“Singing the Circle: Music Education from Birth to Adult.” Details of the day’s schedule and descriptions of presentations can be found below. Please note, additional activities  in conjunction with World Singing Day (October 21st), are being planned and will soon be announced!

 

Registration is now open:

 www.singingthecirclepdday.eventbrite.com

Thanks to the generosity of our funding partners, we are pleased to offer this PD day free of charge.

 
Registration includes morning nutrition break, lunch, and afternoon coffee and cookies.
 
SCHEDULE
 
Registration fee includes morning nutrition break, lunch, and afternoon coffee and cookies.
 
SCHEDULE

Singing the Circle: Music Education from Birth to Adult

(Boardmore Playhouse, Cape Breton University)

Registration: 8:30-9:15 am

Welcome and Introductions: 9:15-9:30 am

Session I: 9:30-10:30: It All Starts With Singing (Ardelle Ries, U Alberta)

Nutrition Break: 10:30-10:45am

Session II: 10:45-11:45 am : Doing Away With Classroom Management: Teaching for Musical Transitions

LUNCH (NOON to 1pm)

Session 3: 1-2 pm: The Wonder of the Child Voice

Final Plenary Discussion: 2-3 pm

SESSION ABSTRACTS

Session I: It All Starts With Singing (Ardelle Ries, U Alberta)

In late 16th century, British composer, William Byrd (1543-1623) published one of the first English songbooks. Within this book, Byrd wrote of the wonder of singing and reasons why “all ‘men’ would learn to sing.” Designed to address the needs of both classroom music and choral—through songs, games, and dances—this session will focus on the importance of singing for musical, intellectual, and personal development and how Byrd’s ideas, although centuries’ old, remain true today.

Session II: Doing Away With Classroom Management: Teaching for Musical Transitions (Cathy Benedict, U Western Ontario)

Classroom management problems arise when teachers fail to understand that focused musical transitions are essential for successful lessons.  What if, rather than managing children, we design lesson plans that flow so tightly music making is all we worry about?  Participants will experience a series of elementary lesson plans that demonstrate musical activities and transitions that serve to facilitate safe, creative musical environments.  Join us as we say ‘No’ to managing and ‘Yes’ to making music. 

Session III: The Wonder of the Child Voice (Ardelle Ries, U Alberta)

Our voices, and especially our singing voices, are miraculous forces of nature designed to help us survive, to communicate, and to create! Children’s voices—flexible, adaptable, and resilient—move through many developmental stages. As we prepare to celebrate World Singing Day, this session will examine the singing journey from early years through to adolescence with suggestions for a sequential vocal curriculum and suitable repertoire.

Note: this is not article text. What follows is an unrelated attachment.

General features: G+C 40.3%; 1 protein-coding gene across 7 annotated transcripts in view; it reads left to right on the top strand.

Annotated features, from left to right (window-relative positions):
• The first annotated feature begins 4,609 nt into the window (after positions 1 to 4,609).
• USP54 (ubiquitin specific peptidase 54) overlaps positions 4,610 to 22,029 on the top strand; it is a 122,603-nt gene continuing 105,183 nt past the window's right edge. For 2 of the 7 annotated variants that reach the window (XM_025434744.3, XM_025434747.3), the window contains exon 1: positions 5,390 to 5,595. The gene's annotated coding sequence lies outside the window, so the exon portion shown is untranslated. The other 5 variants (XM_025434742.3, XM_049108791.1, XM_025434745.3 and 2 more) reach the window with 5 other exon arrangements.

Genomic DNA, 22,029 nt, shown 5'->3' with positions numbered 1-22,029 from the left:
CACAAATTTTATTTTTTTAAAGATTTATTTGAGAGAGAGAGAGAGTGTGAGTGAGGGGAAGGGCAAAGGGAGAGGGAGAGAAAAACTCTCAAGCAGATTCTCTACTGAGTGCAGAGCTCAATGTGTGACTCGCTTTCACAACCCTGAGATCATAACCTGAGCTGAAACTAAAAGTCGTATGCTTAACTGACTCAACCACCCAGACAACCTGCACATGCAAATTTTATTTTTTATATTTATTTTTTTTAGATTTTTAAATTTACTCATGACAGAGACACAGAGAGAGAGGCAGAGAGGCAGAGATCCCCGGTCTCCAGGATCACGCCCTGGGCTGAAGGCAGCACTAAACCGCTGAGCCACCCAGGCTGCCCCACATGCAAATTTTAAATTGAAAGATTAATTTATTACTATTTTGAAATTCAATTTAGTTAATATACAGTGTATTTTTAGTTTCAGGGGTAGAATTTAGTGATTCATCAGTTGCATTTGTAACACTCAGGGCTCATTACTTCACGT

SINGING THE CIRCLE: MUSIC EDUCATION FROM BIRTH TO ADULT
(AN EDUCATOR PROFESSIONAL DEVELOPMENT EVENT)
8:30 a.m. to 3 pm, Friday, October 20th, 2017
Cape Breton University
The symbol of a circle is deeply symbolic on many levels and sacred to healing practices of our Indigenous peoples. Singing the Circle workshops are designed to explore and celebrate the basic human act of singing and the artistic use of the human voice through the circle of life–from the time of birth through to death. Through inhalation and exhalation, tension and release, the physical act of singing combined alongside a positive relationship with our voices provides health and a sense of well-being. Music “circles” exist in the form of canons, singing games and dances, or in conducting gesture. The circle is a common metaphor for the reflective process of coming to understand our task as music educators. Singing the Circle workshops present an opportunity to reflect, refresh, renew, and rejoice. (Ardelle Ries, Singing the Circle, May 2017)
 
As part of Singing the CircleThe Centre for Sound Communities, in partnership with the Boardmore Playhouse at Cape Breton University, invites you to participate in:
“Singing the Circle: Music Education from Birth to Adult.” Details of the day’s schedule and descriptions of presentations can be found below. Please note, additional activities  in conjunction with World Singing Day (October 21st), are being planned and will soon be announced!